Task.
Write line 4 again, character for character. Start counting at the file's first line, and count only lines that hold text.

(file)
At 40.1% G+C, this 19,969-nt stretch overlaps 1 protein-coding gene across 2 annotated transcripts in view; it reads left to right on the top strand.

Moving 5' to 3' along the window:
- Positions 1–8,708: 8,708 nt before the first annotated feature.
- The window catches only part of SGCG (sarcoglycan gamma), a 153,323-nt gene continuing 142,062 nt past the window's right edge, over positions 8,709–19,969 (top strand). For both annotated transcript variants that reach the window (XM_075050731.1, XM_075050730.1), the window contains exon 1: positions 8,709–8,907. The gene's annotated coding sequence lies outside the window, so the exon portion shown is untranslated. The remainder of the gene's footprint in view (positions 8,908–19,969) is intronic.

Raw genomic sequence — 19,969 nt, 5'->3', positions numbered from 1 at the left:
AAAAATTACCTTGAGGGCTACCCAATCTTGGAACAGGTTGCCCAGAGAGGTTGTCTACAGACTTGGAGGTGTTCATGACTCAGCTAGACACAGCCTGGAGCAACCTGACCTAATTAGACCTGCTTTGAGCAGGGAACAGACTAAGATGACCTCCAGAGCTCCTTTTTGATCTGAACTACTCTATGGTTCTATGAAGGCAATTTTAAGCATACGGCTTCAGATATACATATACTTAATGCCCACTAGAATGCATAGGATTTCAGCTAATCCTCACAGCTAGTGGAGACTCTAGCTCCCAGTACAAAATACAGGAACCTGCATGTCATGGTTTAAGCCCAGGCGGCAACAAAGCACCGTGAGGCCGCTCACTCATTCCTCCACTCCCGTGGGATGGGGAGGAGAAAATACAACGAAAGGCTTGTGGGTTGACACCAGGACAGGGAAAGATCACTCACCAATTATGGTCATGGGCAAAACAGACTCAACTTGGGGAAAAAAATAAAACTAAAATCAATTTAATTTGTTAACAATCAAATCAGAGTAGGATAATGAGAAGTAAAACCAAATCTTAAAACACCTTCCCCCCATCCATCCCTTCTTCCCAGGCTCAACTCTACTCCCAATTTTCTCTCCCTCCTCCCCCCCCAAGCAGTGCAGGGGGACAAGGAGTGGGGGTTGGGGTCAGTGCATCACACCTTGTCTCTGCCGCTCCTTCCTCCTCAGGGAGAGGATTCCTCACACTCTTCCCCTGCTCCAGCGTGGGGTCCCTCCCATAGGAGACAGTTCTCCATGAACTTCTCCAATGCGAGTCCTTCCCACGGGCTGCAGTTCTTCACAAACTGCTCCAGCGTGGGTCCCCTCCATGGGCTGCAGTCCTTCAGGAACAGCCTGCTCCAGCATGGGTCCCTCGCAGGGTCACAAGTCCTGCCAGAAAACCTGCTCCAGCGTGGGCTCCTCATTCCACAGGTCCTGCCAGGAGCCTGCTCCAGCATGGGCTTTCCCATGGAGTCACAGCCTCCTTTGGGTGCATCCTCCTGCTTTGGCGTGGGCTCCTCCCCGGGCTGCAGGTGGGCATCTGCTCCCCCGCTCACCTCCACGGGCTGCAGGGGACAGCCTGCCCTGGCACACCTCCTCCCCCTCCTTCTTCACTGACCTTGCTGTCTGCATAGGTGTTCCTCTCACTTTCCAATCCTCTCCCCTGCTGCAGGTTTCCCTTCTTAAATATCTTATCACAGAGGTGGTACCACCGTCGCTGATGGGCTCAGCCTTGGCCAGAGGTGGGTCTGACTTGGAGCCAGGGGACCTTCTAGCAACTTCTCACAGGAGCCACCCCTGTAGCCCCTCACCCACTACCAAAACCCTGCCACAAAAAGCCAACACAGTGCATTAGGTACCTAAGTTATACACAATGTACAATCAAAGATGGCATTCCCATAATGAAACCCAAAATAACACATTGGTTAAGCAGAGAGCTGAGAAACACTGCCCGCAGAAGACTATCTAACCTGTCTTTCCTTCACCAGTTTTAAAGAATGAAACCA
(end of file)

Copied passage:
- The window catches only part of SGCG (sarcoglycan gamma), a 153,323-nt gene continuing 142,062 nt past the window's right edge, over positions 8,709–19,969 (top strand). For both annotated transcript variants that reach the window (XM_075050731.1, XM_075050730.1), the window contains exon 1: positions 8,709–8,907. The gene's annotated coding sequence lies outside the window, so the exon portion shown is untranslated. The remainder of the gene's footprint in view (positions 8,908–19,969) is intronic.